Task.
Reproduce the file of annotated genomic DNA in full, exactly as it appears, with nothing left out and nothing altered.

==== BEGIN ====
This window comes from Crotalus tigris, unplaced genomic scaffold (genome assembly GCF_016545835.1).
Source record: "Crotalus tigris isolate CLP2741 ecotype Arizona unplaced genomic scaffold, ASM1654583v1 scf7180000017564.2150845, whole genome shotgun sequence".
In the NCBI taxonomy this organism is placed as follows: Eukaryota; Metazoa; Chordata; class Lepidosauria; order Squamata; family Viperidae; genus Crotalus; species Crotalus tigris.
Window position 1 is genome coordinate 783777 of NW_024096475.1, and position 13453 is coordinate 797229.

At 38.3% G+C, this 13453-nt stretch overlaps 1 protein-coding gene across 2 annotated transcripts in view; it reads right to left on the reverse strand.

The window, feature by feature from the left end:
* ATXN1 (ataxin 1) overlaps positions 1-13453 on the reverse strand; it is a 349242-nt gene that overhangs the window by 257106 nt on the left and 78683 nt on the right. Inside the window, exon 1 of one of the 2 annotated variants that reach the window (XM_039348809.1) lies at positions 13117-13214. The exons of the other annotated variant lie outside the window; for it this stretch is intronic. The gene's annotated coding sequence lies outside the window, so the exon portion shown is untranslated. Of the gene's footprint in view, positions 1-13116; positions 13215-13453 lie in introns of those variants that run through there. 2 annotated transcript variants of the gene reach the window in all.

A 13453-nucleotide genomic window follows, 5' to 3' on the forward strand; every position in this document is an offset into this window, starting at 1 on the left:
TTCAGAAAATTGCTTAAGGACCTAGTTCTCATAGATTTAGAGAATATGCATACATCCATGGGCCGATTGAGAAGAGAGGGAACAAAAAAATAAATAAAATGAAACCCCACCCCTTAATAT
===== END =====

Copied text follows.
This window comes from Crotalus tigris, unplaced genomic scaffold (genome assembly GCF_016545835.1).
Source record: "Crotalus tigris isolate CLP2741 ecotype Arizona unplaced genomic scaffold, ASM1654583v1 scf7180000017564.2150845, whole genome shotgun sequence".
In the NCBI taxonomy this organism is placed as follows: Eukaryota; Metazoa; Chordata; class Lepidosauria; order Squamata; family Viperidae; genus Crotalus; species Crotalus tigris.
Window position 1 is genome coordinate 783777 of NW_024096475.1, and position 13453 is coordinate 797229.

At 38.3% G+C, this 13453-nt stretch overlaps 1 protein-coding gene across 2 annotated transcripts in view; it reads right to left on the reverse strand.

The window, feature by feature from the left end:
* ATXN1 (ataxin 1) overlaps positions 1-13453 on the reverse strand; it is a 349242-nt gene that overhangs the window by 257106 nt on the left and 78683 nt on the right. Inside the window, exon 1 of one of the 2 annotated variants that reach the window (XM_039348809.1) lies at positions 13117-13214. The exons of the other annotated variant lie outside the window; for it this stretch is intronic. The gene's annotated coding sequence lies outside the window, so the exon portion shown is untranslated. Of the gene's footprint in view, positions 1-13116; positions 13215-13453 lie in introns of those variants that run through there. 2 annotated transcript variants of the gene reach the window in all.

A 13453-nucleotide genomic window follows, 5' to 3' on the forward strand; every position in this document is an offset into this window, starting at 1 on the left:
TTCAGAAAATTGCTTAAGGACCTAGTTCTCATAGATTTAGAGAATATGCATACATCCATGGGCCGATTGAGAAGAGAGGGAACAAAAAAATAAATAAAATGAAACCCCACCCCTTAATAT